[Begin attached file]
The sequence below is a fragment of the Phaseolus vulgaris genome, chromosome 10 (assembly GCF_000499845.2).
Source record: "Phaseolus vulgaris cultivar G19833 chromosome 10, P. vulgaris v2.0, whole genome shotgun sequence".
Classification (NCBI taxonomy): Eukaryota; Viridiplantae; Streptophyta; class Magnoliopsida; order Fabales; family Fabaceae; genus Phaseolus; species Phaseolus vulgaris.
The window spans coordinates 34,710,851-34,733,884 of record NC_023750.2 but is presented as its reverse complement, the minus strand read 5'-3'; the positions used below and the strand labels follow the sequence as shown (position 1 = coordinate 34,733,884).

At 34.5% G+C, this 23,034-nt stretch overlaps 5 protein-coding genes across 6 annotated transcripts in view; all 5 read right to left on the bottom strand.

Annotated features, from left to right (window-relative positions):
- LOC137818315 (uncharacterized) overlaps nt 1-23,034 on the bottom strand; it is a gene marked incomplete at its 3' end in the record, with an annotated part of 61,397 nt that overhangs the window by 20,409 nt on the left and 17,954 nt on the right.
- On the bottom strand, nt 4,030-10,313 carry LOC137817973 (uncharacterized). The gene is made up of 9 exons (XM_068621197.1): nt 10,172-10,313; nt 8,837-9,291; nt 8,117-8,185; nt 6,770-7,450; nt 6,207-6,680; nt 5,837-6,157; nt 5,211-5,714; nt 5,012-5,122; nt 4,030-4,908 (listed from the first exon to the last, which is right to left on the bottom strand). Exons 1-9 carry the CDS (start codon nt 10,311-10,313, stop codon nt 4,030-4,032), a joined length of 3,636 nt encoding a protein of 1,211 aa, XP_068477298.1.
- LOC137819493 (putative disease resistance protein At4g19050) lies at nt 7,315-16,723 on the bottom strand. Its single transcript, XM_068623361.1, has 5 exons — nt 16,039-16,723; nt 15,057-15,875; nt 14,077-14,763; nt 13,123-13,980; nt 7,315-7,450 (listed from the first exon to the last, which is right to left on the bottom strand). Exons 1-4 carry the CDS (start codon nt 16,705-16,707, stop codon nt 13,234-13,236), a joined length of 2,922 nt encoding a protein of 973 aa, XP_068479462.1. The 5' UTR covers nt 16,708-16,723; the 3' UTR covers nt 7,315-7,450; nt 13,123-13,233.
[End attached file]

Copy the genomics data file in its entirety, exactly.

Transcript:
The sequence below is a fragment of the Phaseolus vulgaris genome, chromosome 10 (assembly GCF_000499845.2).
Source record: "Phaseolus vulgaris cultivar G19833 chromosome 10, P. vulgaris v2.0, whole genome shotgun sequence".
Classification (NCBI taxonomy): Eukaryota; Viridiplantae; Streptophyta; class Magnoliopsida; order Fabales; family Fabaceae; genus Phaseolus; species Phaseolus vulgaris.
The window spans coordinates 34,710,851-34,733,884 of record NC_023750.2 but is presented as its reverse complement, the minus strand read 5'-3'; the positions used below and the strand labels follow the sequence as shown (position 1 = coordinate 34,733,884).

At 34.5% G+C, this 23,034-nt stretch overlaps 5 protein-coding genes across 6 annotated transcripts in view; all 5 read right to left on the bottom strand.

Annotated features, from left to right (window-relative positions):
- LOC137818315 (uncharacterized) overlaps nt 1-23,034 on the bottom strand; it is a gene marked incomplete at its 3' end in the record, with an annotated part of 61,397 nt that overhangs the window by 20,409 nt on the left and 17,954 nt on the right.
- On the bottom strand, nt 4,030-10,313 carry LOC137817973 (uncharacterized). The gene is made up of 9 exons (XM_068621197.1): nt 10,172-10,313; nt 8,837-9,291; nt 8,117-8,185; nt 6,770-7,450; nt 6,207-6,680; nt 5,837-6,157; nt 5,211-5,714; nt 5,012-5,122; nt 4,030-4,908 (listed from the first exon to the last, which is right to left on the bottom strand). Exons 1-9 carry the CDS (start codon nt 10,311-10,313, stop codon nt 4,030-4,032), a joined length of 3,636 nt encoding a protein of 1,211 aa, XP_068477298.1.
- LOC137819493 (putative disease resistance protein At4g19050) lies at nt 7,315-16,723 on the bottom strand. Its single transcript, XM_068623361.1, has 5 exons — nt 16,039-16,723; nt 15,057-15,875; nt 14,077-14,763; nt 13,123-13,980; nt 7,315-7,450 (listed from the first exon to the last, which is right to left on the bottom strand). Exons 1-4 carry the CDS (start codon nt 16,705-16,707, stop codon nt 13,234-13,236), a joined length of 2,922 nt encoding a protein of 973 aa, XP_068479462.1. The 5' UTR covers nt 16,708-16,723; the 3' UTR covers nt 7,315-7,450; nt 13,123-13,233.